Taxonomy, Natural History, and Ecology of Selected Herpetofaunal Species from the Sunda Islands and Adjacent Regions – Synergistic Effects of Fieldwork and Museum Collections for Biodiversity Research

In this cumulative thesis (papers 1–13) I investigated the taxonomy, natural history, and ecology of selected species of amphibians and reptiles from the Sunda Islands and adjacent regions, and highlighted the importance of natural history collections for biodiversity research. Several Sundaic speci...

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Bibliographic Details
Main Author: Mecke, Sven
Contributors: Beck, Lothar (Prof. Dr.) (Thesis advisor)
Format: Doctoral Thesis
Published: Philipps-Universität Marburg 2018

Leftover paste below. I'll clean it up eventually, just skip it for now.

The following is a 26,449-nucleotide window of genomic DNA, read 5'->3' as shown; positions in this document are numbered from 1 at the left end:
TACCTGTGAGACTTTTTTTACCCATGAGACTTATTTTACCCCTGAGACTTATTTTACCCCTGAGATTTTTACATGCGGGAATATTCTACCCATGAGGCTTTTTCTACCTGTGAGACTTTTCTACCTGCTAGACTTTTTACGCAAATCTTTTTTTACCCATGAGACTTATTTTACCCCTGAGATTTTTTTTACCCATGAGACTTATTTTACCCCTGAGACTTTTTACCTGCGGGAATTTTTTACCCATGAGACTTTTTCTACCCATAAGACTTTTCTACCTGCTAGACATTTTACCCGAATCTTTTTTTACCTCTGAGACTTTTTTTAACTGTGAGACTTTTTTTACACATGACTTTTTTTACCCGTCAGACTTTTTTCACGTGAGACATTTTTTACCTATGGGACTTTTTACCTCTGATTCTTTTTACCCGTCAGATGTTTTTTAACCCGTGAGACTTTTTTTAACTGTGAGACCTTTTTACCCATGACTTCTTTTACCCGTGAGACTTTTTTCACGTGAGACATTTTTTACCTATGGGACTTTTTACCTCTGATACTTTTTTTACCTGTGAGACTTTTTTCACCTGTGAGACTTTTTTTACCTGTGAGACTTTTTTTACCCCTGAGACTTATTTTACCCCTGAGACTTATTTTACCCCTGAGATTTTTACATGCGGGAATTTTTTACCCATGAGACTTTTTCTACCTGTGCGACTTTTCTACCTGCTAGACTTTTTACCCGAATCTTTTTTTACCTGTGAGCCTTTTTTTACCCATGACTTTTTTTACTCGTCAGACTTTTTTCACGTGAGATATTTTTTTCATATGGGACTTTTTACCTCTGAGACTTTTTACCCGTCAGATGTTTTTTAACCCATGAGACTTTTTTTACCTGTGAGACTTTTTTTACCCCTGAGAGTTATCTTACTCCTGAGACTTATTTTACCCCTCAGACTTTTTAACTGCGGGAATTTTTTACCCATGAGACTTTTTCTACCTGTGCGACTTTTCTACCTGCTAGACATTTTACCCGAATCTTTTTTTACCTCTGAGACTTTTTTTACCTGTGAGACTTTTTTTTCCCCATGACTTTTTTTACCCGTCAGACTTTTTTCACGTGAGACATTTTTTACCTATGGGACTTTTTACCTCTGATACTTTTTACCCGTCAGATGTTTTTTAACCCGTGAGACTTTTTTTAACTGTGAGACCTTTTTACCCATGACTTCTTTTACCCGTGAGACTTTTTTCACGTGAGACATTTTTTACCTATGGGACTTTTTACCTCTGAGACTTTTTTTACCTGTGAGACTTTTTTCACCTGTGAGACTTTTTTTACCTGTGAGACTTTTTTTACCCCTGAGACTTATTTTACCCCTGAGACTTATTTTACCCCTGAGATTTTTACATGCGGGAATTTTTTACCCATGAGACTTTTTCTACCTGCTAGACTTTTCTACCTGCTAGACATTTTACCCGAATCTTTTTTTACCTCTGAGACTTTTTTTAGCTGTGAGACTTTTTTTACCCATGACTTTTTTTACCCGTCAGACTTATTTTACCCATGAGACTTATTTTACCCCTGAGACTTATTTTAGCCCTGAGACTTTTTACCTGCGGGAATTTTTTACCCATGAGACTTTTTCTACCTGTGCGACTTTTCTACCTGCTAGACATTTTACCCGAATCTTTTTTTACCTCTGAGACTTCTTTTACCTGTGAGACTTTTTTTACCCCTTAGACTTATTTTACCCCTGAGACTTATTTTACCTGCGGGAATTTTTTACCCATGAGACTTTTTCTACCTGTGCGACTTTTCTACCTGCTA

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Summary:In this cumulative thesis (papers 1–13) I investigated the taxonomy, natural history, and ecology of selected species of amphibians and reptiles from the Sunda Islands and adjacent regions, and highlighted the importance of natural history collections for biodiversity research. Several Sundaic species provided unexpected challenges, primarily because of significant problems stemming from their taxonomic history. Only the synergy of fieldwork and collection-based studies, allowed me to resolve some of these issues, as outlined below. Herpetological surveys in all districts of Timor-Leste (except the Oecusse exclave), including its offshore islands, contributed towards a comprehensive inventory of the amphibians and reptiles of this country at the southern border of the Wallacea Biodiversity Hotspot. New distribution records of amphibians and reptiles for 11 of the country’s 12 contiguous districts, along with natural history data were presented. Results of the survey work increased the number of amphibian and reptile species known to occur in Timor-Leste to > 60, including > 20 candidate species. Many of the recorded species appear to be endemic to Timor Island, including the frog Kaloula sp. nov., several bent-toed gecko species of the genus Cyrtodactylus, and the agamid Draco timoriensis. Notable reptile discoveries included at least seven undescribed Cyrtodactylus species, a genus previously not recorded from Timor, the first records of the gecko Hemidactylus garnotii and of the gecko genus Hemiphyllodactylus for Timor-Leste, and several undescribed skinks (chapter 4, papers 1 & 2). Revisions of the genus Cyrtodactylus, and the skink genus Eremiascincus on Timor and adjacent islands, including the description of new species, are currently in preparation together with colleagues from the USA and the UK. A revision of Timorese Cyrtodactylus is not possible without resolving the tangled taxonomy of some extralimital species. The taxonomy of selected non-Timorese Cyrtodactylus geckos was investigated accordingly, in three papers (chapter 5, papers 3–5). A new species of Cyrtodactylus, originally catalogued as C. fumosus in the herpetological collection of the Senckenberg Naturmuseum Frankfurt, Germany, was described from Klakah, Lumajang Regency, Jawa Timur Province, Indonesia. The new species differs from all other congeners by a combination of seven characters (paper 3). The Cyrtodactylus fauna of Java had been underestimated for centuries with four out of the five endemic species described as late as during the 2000s. Cyrtodactylus fumosus, hitherto considered widespread in the Sunda Archipelago, including the islands of Sumatra, Java, Bali, Sulawesi, and Halmahera, was redescribed and confirmed to possess a precloacal groove in males. Examination of the type specimen and additional vouchers from Rurukan and Mount Masarang, North Sulawesi Province, Indonesia, revealed that this population was distinct from other forms heretofore called ‘fumosus’ by a combination of unique morphological characters. Cyrtodactylus fumosus was identified as the most distinctive species among the six bent-toed geckos recorded from Sulawesi, differing from Sulawesi congeners by four striking characters (paper 5). Since there was also much taxonomic confusion of C. fumosus with C. marmoratus, the type series of the latter taxon was described for the first time. I was able to demonstrate that the type series actually comprises two sets of specimens, and that examination of specimens from only one set or the other was responsible for some confusion surrounding these vouchers. Owing to the inconsistent naming and application of terms for some key characters (e.g., groove, sulcus, pit, hollow, depression) used in the diagnoses of Cyrtodactylus species, a set of novel and useful definitions was proposed. A comparative table for the bent-toad geckos of the Sunda Islands and Sulawesi was provided for the first time (paper 4). Cyrtodactylus throughout the Lesser Sundas, the Moluccas, and Sulawesi will be further investigated in future studies. Several museum vouchers will be described as new species. The discovery of snakes of the genus Cylindrophis in Timor-Leste led to an investigation of the taxon C. ruffus, which is widely distributed in Maritime Southeast Asia. A new species of Cylindrophis, originally catalogued as C. ruffus in the herpetological collections of the Naturalis Biodiversity Center, Leiden, The Netherlands and the Naturhistorisches Museum Wien, Austria, was described from Grabag, Purworejo Regency, Jawa Tengah Province, Java, Indonesia. The new species can be distinguished from all congeners by several, distinct morphological features. A detailed account of the tangled taxonomic history of the similar and only putatively wide-ranging C. ruffus was provided, Scytale scheuchzeri (name referring to a colubroid taxon) was removed from the synonymy of C. ruffus, C. rufa var. javanica (a taxon originally described from Borneo) was listed as species inquirenda, and the recently described C. mirzae was synonymized with C. ruffus. Evidence was provided that the type locality of C. ruffus is Java. The discovery of C. subocularis and the bent-toed gecko Cyrtodacytlus klakahensis on Java highlights how little we know about the diversity of an island, on which herpetological research in Indonesia began two centuries ago (paper 6). The systematic relationships within Cylindrophis are being investigated in an ongoing study utilizing both molecular and morphological methods. Based on specimens discovered in the collection of The Natural History Museum, London, UK, a new distribution record for the skink Sphenomorphus oligolepis was made for Seram Island, Maluku Province, Indonesia. The find constituted the westernmost record for this species and extended the distribution of this Papuan lizard well into Wallacea (paper 7). The Asian toad, Duttaphrynus melanostictus, which was recently introduced to Madagascar (paper 8), is the main research focus of chapter 6. During field work in Timor-Leste, an Asian toad that had consumed a brahminy blindsnake, Indotyphlops braminus, was discovered. This indicated that indiscriminate foraging by this recently introduced toad species could endanger small vertebrates (paper 9). Timor shows an exceptionally high level of endemism in a wide range of faunal groups, and concerns that D. melanostictus may have a negative impact on this diversity, including vertebrates, through direct predation, had been raised by scientists. To evaluate the potential impact the feeding by D. melanostictus might have on the local fauna, gut contents of > 80 preserved toad specimens from five habitat types in Timor-Leste were examined and almost 6000 prey items identified. All prey items were invertebrates, with small eusocial insects comprising the major component of the diet. The wide prey spectrum demonstrated that D. melanostictus is a generalist invertebrate feeder. Although the Asian toad seems to not generally prey on vertebrates, vertebrate species that are morphologically similar to invertebrates in their overall appearance (worm-like gestalt) may be consumed. Data on intestinal parasites occuring in D. melanostictus were presented alongside the food spectrum analysis (paper 11). Whereas information on the diet and internal parasites of anurans based on internal examinations have been published by numerous researchers, details of the incision method used to open the abdominal cavity of preserved specimens are rarely explained. An optimal incision into the pleuroperitoneal cavity of liquid-preserved anuran specimens to gain access to and permit easy removal of parts of the digestive tract in preparation for food spectrum analyses was formally proposed. This U-shaped cut is easy to perform and teach, and it has already been adopted in lab manuals. It provides better access to the pleuroperitoneal cavity than a small ventrolateral incision, and is less destructive than the classic textbook medial “double T-incision” routinely listed in dissection protocols. This new method may encourage other researchers to use preserved anurans for the purpose of food spectrum analyses and other examinations of internal morphology (paper 10). An instance of captive breeding in a species of Timorese night skink (genus Eremiascincus) was reported, and the taxon demonstrated to be viviparous. A summary of information pertaining to the reproductive biology of other members of the genus Eremiascincus was provided (paper 12). Increased knowledge on the reproductive biology of Eremiascincus taxa will contribute to revisions of the group carried out by morphological and molecular analyses. The type of the skink Anomalopus leuckartii was rediscovered in the herpetological collection of the Museum für Tierkunde, Dresden, Germany, together with other specimens from the original collection of Karl Georg Friedrich Rudolf Leuckart, who was one of zoology’s leading scientists during the second half of the 19th century and the founder of modern parasitology. This rediscovery serves as an excellent example to highlight the importance of maintaining natural history collections, not merely as static archives but rather as valuable dynamic and lively databases. This, in combination with optimal taxonomic expertise as a bedrock, guarantees an environment, in which new discoveries, like the ones presented in this dissertation, are actively promoted, thereby inevitably advancing modern biodiversity research (paper 13). In a general conclusions section (chapter 8), the effects resulting from the combination and coordination of field work and collection-based studies are elaborated and illustrated in a diagram. The value of the studies presented in this thesis is primarily derived from specific interactions, synergistic effects, and an iterative process that connects them. Finally, the benefit for decision-makers dealing with conservation and species management is assessed.